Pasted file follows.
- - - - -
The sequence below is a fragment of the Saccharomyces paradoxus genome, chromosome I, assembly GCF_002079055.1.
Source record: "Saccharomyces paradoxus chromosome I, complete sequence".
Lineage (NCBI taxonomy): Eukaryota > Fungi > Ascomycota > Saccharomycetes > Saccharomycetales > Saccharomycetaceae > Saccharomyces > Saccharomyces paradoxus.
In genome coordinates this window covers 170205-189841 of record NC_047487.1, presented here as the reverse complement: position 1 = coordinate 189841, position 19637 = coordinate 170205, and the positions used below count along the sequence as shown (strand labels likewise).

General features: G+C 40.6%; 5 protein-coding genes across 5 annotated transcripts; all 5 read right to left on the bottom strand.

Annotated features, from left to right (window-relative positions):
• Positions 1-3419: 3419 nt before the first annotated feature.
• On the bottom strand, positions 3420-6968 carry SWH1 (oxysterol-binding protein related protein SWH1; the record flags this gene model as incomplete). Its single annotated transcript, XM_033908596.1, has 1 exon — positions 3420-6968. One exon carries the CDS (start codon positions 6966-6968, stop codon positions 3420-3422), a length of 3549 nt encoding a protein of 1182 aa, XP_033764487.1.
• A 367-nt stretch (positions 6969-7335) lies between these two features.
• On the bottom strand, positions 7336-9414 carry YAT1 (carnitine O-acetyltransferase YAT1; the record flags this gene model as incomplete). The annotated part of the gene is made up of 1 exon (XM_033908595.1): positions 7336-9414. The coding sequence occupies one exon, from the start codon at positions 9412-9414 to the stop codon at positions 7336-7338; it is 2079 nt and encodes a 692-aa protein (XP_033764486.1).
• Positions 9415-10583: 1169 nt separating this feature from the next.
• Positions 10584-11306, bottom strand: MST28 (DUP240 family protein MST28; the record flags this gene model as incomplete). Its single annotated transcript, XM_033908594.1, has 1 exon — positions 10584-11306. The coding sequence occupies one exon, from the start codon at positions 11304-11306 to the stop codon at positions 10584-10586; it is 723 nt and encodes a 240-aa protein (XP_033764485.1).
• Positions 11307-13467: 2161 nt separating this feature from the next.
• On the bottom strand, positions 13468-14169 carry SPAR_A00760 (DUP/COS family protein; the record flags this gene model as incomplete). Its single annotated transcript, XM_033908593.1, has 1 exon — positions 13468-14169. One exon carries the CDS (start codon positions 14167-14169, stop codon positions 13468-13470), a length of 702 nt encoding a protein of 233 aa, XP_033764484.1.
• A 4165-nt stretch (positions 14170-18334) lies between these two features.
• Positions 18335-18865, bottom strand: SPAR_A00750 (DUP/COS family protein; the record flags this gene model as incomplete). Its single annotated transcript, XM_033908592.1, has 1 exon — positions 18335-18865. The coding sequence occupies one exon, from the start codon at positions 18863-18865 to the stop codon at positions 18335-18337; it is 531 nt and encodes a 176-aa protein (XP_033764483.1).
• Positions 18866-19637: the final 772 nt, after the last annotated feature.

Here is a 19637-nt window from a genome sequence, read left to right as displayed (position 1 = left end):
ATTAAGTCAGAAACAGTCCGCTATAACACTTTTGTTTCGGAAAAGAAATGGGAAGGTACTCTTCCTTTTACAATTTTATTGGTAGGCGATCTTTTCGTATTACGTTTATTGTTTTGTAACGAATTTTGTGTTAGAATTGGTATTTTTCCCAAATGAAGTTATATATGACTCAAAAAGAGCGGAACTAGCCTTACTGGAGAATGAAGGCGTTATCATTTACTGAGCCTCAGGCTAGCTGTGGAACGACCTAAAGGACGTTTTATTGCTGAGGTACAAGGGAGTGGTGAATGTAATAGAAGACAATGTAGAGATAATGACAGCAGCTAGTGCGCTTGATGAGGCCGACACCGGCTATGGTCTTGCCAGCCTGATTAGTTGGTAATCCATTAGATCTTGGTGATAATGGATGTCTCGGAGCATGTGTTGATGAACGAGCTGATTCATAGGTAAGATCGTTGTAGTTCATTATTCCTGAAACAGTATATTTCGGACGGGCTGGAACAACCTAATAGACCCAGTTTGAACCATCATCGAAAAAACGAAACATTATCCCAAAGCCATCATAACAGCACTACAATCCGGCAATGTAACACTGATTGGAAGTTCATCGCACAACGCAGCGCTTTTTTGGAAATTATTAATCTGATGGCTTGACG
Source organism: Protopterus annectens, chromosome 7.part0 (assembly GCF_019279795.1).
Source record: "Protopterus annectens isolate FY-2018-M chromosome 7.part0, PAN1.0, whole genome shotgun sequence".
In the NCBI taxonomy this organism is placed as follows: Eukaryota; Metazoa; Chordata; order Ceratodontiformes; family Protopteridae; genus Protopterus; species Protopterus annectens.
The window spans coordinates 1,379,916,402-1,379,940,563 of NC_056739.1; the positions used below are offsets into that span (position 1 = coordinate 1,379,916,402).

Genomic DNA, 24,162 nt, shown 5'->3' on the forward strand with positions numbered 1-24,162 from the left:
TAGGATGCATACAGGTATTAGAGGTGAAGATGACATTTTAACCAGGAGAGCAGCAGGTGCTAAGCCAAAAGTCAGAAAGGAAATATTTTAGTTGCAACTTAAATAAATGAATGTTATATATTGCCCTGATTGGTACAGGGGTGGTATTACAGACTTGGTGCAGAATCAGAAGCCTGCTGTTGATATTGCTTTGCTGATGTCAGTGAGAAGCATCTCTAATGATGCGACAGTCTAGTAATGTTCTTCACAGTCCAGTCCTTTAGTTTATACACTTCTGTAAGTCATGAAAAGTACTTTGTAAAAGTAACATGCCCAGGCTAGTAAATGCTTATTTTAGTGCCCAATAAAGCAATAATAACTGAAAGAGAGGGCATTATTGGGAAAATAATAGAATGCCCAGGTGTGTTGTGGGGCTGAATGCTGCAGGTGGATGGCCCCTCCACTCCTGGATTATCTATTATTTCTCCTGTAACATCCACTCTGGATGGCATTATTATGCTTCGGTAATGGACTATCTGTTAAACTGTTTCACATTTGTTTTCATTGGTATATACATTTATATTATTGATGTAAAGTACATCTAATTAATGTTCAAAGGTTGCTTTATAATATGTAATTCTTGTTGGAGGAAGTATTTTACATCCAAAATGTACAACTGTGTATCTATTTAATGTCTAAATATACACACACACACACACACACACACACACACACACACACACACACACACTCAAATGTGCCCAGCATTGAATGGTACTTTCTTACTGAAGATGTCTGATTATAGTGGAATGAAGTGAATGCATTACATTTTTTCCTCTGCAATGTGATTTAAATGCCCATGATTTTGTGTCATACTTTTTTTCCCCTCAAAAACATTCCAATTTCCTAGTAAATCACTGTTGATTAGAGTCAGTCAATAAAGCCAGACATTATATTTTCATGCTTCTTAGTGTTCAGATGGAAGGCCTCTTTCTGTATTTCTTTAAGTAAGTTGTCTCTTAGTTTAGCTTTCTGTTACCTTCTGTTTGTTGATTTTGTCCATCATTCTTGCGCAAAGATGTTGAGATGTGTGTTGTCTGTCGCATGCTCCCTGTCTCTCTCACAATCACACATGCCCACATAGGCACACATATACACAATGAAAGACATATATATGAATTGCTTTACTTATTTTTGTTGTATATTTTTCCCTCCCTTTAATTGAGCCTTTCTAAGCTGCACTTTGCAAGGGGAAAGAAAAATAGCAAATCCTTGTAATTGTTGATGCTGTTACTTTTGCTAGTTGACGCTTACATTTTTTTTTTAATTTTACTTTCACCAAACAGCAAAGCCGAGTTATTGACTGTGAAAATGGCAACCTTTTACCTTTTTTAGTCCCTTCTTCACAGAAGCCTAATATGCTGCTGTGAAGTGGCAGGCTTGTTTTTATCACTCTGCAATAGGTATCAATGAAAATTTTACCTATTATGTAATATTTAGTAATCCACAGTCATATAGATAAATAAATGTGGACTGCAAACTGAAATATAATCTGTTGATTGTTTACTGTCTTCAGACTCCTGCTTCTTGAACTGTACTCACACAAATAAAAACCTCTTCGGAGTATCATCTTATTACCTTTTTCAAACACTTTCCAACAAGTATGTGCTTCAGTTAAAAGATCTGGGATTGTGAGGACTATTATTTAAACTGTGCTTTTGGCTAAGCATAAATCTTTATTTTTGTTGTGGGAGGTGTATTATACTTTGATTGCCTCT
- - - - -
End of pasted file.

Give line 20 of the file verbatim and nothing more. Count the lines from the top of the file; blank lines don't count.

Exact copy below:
Source organism: Protopterus annectens, chromosome 7.part0 (assembly GCF_019279795.1).